Moth symbolism represents change, disguise, and attachment. Many cultures and religions have also assigned importance to moths. They often serve as guides, reminding us of things we already know, should know, or to trust what we already believe.


What Does a Moth Symbolize?


Moths, like butterflies, transform from their original caterpillar form to become something more. Like that caterpillar, we, as people, can also transform. It may not be easy or comfortable, but the moth indicates that we must change to become who we were meant to be.


Moths are believed by many cultures to be emissaries, helping people transition to the spirit realm. This is another form of transformation.

They can also symbolize new beginnings to cultures, religions, and people who believe in an afterlife. Moths are supposed to help with the transition between the earthly and the spiritual world, moving on to the next stage in their journey. They symbolize endings but also new beginnings.


Moths are attracted to flames, which can harm them, the way people are often attached to things outside themselves to attain happiness. In addition to fire, which can kill moths, they are also attracted to lightbulbs. How often have you seen one banging repeatedly against a lightbulb, trying to get to it, and beating itself to death in the process?


Moths are masters of disguise, often to avoid predators, which people also need to do for different reasons. In most cases, humans are unlikely to be hunted or killed by predators, but they can be manipulated, used, and taken advantage of.


Moths are often associated with intuition because of their attraction to light. Being drawn in a particular direction without completely understanding why is a sign moths deliver to us to follow our intuition, even when we don’t entirely understand it.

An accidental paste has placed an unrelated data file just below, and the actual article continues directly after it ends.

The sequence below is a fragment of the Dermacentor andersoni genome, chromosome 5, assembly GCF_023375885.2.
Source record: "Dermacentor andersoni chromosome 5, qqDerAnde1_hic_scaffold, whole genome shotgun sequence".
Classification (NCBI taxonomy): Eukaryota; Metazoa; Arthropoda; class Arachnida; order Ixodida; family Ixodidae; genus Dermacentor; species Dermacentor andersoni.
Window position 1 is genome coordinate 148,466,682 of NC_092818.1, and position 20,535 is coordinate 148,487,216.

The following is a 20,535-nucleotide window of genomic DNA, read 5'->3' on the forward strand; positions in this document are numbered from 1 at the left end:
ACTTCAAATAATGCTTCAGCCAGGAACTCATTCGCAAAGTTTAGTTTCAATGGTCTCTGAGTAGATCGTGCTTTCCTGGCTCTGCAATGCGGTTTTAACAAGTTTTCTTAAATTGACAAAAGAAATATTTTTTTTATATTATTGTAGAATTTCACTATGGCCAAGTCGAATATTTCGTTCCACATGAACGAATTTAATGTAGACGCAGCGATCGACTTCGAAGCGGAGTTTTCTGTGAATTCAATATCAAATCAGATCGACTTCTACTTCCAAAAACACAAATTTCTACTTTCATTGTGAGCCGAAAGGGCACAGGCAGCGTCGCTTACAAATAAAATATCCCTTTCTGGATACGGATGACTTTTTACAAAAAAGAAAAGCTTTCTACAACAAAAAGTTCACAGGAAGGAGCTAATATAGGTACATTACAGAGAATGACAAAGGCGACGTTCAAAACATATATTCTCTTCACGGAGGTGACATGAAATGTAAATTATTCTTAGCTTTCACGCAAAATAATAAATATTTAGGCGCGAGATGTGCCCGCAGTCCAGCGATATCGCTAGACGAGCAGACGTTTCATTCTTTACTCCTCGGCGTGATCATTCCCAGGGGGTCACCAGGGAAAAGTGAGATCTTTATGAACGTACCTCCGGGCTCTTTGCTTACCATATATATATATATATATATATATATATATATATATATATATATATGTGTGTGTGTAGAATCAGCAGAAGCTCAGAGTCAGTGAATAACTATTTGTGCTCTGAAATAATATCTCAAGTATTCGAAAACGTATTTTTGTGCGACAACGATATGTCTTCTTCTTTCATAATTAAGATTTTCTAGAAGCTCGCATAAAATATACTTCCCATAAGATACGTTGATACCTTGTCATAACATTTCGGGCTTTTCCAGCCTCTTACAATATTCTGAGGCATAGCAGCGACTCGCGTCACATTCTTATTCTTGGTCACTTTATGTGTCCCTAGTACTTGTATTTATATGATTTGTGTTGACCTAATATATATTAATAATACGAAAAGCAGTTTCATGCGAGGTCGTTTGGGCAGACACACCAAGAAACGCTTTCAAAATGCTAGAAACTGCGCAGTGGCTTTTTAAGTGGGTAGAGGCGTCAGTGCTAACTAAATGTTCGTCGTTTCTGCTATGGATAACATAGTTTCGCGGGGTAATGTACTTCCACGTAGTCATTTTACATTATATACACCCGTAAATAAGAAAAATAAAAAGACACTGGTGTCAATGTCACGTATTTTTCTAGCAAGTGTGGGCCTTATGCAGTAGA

Seizing the Moment

Moths have very brief lives and serve as a reminder that every moment is sacred and should not be wasted. Moths only live for one to six months and understand how to make the most of their short lives. It would benefit us humans to follow their example, appreciate the things that matter in our lives, and not waste time on the things that don’t.

Moth Symbolism and Spiritual Meanings


The Navaho, on the other hand, believe moths are bad luck and evil creatures. There are many stories in this culture of an illness known as Iich’aa, roughly translating into “moth craziness” or “one who falls into the fire.”

The symptoms of Iich’aa include self-destructive behavior, loss of self-control, rage, and even convulsions. The Navajo believe that moths were formerly butterflies who committed cultural taboos and are being punished for their aberrant behavior.

Japanese Culture

In Japan, moths are considered spiritual creatures. Along with butterflies, they are believed to be a stepping stone to the afterlife. This culture believes when people die, their souls transition into moths or butterflies before moving on.

Greek Mythology

Moth symbolism is very prevalent in Greek mythology, perhaps nowhere more so than in the story of Icarus. Though Icarus was not a moth but rather a boy with wings made of wax and feathers, the story about the dangers of hubris is believed to be where the moth’s attraction to flame, despite its potential to kill them, stems from.

Celtic Mythology 

Like the Greeks, the Celts believed moths bore great significance and were bearers of important messages. The colors of the moths matter in this culture.

White moths are considered a bad omen, bringing news of imminent danger or evil and meaning someone in the household will die soon. But black moths are good omens that indicate an ancestor who has passed is visiting the home. And brown moths mean a critical message will be arriving soon.


The Chinese celebrate a holiday honoring their ancestors, called Quing Ming, in which moth symbolism plays a significant role. The celebration occurs when moths begin to become active.

Small cups of wine are left on gravestones, along with photographs of the loved ones buried there. It is believed the ancestors come back to walk amongst their loved ones during the holidays, and a moth landing on one of these photographs is a sign that ancestor has risen to dwell with their family members.

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